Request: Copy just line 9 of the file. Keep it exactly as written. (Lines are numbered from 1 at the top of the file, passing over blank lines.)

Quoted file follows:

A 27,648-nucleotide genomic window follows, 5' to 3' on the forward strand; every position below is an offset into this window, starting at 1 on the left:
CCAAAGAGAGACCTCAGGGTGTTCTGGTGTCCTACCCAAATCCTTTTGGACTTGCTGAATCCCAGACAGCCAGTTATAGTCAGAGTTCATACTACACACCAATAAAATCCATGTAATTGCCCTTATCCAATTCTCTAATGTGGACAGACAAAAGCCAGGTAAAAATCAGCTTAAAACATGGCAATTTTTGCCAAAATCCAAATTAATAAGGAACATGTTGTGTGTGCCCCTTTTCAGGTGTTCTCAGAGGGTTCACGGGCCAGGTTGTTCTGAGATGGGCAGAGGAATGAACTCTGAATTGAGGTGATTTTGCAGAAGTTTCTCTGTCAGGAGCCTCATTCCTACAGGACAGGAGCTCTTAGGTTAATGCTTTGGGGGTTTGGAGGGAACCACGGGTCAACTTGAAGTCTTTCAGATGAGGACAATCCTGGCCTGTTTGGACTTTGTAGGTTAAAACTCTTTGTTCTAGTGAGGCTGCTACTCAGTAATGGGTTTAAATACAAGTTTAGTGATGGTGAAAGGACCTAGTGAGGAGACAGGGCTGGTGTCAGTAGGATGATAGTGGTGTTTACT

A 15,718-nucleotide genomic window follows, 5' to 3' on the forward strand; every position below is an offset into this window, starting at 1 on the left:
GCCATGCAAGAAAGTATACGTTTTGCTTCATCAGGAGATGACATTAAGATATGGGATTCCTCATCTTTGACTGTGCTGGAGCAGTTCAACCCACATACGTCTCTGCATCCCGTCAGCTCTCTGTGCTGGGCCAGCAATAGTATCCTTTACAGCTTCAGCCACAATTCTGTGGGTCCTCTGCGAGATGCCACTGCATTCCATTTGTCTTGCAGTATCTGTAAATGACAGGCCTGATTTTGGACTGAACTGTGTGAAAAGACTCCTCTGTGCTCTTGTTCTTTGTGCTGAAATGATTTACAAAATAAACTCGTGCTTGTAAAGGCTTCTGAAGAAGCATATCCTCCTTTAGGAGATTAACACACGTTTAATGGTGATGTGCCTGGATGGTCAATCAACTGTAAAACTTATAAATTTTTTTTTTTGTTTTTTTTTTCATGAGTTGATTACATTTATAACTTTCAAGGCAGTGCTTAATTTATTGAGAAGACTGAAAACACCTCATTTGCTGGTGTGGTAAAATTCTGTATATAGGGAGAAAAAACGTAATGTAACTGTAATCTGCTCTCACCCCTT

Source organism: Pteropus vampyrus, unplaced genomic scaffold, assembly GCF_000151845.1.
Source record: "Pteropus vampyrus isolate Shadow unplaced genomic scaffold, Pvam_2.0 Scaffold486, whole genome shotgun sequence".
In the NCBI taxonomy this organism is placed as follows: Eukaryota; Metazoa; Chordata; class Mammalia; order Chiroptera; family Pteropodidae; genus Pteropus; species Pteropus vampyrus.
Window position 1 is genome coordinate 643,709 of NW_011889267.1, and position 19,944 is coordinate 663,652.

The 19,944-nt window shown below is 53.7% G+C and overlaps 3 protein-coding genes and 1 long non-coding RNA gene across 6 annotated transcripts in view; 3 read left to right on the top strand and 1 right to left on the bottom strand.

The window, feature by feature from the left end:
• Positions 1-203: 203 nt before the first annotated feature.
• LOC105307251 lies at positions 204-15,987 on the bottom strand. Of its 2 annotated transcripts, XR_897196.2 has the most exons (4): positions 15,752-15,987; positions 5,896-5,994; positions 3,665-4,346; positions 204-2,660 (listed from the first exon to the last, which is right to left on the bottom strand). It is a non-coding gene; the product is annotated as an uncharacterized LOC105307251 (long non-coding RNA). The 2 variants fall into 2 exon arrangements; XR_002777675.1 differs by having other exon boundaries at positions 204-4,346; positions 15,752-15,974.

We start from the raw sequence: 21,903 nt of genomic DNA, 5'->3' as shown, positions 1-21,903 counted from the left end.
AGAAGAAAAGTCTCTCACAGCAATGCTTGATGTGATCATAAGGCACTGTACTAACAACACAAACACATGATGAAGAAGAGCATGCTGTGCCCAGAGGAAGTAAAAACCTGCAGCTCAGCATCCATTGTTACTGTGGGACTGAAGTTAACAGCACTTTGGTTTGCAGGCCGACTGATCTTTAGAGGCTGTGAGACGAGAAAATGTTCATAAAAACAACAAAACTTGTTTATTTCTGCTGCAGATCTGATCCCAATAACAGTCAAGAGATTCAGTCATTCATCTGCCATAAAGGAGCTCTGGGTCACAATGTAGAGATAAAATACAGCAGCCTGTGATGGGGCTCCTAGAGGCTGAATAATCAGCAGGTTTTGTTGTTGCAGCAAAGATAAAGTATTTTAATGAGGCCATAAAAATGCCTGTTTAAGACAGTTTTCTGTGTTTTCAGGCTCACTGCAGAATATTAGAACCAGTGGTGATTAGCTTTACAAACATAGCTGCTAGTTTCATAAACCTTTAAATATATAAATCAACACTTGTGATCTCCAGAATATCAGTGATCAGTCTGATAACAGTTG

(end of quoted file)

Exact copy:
The 19,944-nt window shown below is 53.7% G+C and overlaps 3 protein-coding genes and 1 long non-coding RNA gene across 6 annotated transcripts in view; 3 read left to right on the top strand and 1 right to left on the bottom strand.